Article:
“They had to kind of reinvent everything they were used to doing, and nothing felt like it should,” said the Rev. Andrew Wright, canon to the ordinary in the Diocese of Newark. March and April were stressful months, he told ENS, but “we’re all more experienced with how we need to do this now than we were.”

The New York metro region, including New Jersey, was hit in April by one of the worst early outbreaks of the pandemic. Conditions later improved enough that the Diocese of Newark began allowing in-person worship services in July, but cases surged again in November.

Newark limited attendance on Nov. 29, the first Sunday in Advent, to 10 people indoors and 50 people outdoors. With the outbreak continuing to worsen this month, the diocese has further limited in-person worship to only those needed to produce livestream services.

As with Easter, the inability to gather in large numbers will make for an unprecedented Christmas, but congregations now are familiar with celebrating holidays online, Wright said. “We will have done it before, if we have to do something creative again.”

With that creativity, clergy and lay leaders across the church are sending the message this Advent that the coronavirus isn’t canceling Christmas. Pageants are going online this year. Digital Advent calendars and Zoom holiday trivia are helping to make the season bright. Virtual carols are taking the place of church sanctuaries filled with song.

And dioceses and congregations are inviting Episcopalians to celebrate Christmas Eve and Christmas Day together through their online services. With in-person worship suspended, the Diocese of Ohio announced this week that it was enlisting members of congregations across the diocese to contribute portions of the diocese’s holiday services, including a virtual choir.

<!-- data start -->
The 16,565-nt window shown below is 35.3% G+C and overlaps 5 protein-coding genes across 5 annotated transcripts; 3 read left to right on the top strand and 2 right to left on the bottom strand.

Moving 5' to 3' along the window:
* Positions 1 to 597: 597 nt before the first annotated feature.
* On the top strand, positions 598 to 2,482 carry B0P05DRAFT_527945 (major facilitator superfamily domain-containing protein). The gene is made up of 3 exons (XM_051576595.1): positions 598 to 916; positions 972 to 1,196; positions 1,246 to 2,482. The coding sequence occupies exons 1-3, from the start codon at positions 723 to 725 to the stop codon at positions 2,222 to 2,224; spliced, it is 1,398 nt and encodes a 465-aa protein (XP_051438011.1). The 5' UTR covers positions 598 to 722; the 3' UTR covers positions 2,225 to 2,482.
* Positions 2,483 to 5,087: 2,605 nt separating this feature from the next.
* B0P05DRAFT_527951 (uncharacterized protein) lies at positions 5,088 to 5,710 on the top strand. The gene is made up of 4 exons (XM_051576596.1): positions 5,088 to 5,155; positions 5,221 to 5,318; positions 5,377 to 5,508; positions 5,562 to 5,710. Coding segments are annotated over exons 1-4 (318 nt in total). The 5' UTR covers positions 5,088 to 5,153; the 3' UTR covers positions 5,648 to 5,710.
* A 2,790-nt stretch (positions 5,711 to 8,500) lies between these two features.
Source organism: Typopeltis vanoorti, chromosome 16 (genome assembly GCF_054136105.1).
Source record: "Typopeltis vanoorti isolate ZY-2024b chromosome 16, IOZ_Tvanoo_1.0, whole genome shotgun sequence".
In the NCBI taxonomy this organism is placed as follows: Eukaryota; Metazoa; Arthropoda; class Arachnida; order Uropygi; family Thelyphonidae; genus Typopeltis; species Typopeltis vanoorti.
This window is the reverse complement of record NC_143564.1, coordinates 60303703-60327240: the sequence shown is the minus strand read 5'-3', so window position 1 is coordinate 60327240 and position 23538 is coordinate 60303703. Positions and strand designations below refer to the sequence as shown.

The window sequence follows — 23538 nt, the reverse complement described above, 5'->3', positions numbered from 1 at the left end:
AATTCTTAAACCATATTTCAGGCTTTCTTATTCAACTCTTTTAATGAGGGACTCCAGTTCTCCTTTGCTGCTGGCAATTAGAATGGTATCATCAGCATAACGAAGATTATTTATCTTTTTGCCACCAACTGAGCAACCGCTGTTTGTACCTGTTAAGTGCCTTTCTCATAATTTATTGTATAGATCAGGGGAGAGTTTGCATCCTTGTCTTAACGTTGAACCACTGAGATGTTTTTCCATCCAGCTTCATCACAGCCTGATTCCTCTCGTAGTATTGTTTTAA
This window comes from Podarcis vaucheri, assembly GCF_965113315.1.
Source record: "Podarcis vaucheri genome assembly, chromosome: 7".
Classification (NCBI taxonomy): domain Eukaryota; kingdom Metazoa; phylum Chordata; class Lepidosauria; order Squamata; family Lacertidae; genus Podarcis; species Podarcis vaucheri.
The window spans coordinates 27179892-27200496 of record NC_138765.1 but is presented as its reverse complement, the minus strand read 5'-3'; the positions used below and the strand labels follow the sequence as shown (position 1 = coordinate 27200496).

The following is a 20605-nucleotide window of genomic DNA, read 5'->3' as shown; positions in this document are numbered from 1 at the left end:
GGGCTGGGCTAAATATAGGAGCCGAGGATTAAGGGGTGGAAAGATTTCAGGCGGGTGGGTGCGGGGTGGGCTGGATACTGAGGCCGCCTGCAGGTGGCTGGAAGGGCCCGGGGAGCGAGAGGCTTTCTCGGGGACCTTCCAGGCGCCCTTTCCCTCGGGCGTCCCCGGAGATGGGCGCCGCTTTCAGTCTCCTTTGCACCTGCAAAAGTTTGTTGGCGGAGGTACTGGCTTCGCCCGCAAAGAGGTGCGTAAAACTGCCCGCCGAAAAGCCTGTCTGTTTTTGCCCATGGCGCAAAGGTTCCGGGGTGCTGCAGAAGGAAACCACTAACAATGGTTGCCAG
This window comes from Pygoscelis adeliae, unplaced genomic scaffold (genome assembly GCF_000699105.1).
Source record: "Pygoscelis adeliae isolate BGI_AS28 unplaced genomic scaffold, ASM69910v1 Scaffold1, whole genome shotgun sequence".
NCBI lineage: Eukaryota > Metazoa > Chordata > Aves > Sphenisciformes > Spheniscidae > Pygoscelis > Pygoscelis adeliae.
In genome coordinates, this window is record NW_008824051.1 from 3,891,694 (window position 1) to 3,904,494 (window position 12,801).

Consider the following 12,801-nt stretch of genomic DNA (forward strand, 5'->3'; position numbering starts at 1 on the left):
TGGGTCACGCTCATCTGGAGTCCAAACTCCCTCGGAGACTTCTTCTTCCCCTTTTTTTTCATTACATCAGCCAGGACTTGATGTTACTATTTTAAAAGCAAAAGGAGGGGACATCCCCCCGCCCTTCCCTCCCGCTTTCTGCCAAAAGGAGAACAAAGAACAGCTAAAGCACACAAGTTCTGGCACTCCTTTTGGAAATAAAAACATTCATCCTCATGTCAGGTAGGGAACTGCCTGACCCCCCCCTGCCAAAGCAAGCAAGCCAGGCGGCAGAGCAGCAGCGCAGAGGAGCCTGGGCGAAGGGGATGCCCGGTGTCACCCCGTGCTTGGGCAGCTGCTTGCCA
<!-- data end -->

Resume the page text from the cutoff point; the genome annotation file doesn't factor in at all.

“Every one of us will doubtless be disappointed not to be gathering in person with our parish companions as we make the Advent journey to the stable of the Incarnation and celebrate the birth of the Savior anew in our hearts, communities, and world,” Ohio Bishop Mark Hollingsworth said in a Dec. 4 message to the diocese. Yet even in this time of illness and loss, he said, “we will hear again the angels sing and proclaim joy to the world with unfailing confidence in the incarnate love of God.”

In the Diocese of Los Angeles, Bishop Suffragan Diane Bruce will join a virtual celebration of the feast of the Virgen de Guadalupe on Dec. 12, as well as a “Christmas Around the Creche” service on Christmas Day. Congregations in the diocese are planning their own online Christmas services, and Bishop John Harvey Taylor will lead an online “Festival of Lessons and Carols for Christmas” on Dec. 27.

Pennsylvania Bishop Daniel Gutiérrez advised his diocese on Dec. 8 that congregations should refrain from in-person worship services for the rest of Advent because of the recent increase in COVID-19 cases, but he made an exception for Christmas: Congregations may gather in person that day while limiting attendance to 25% of church capacity and following other precautions.

“This year our Christmas celebrations may not take the form we expected,” Gutiérrez said, “but none of that can limit the power of Jesus Christ that will come powerfully and beautifully into our hearts and shine a light into the darkness once more.”

– David Paulsen is an editor and reporter for Episcopal News Service. He can be reached at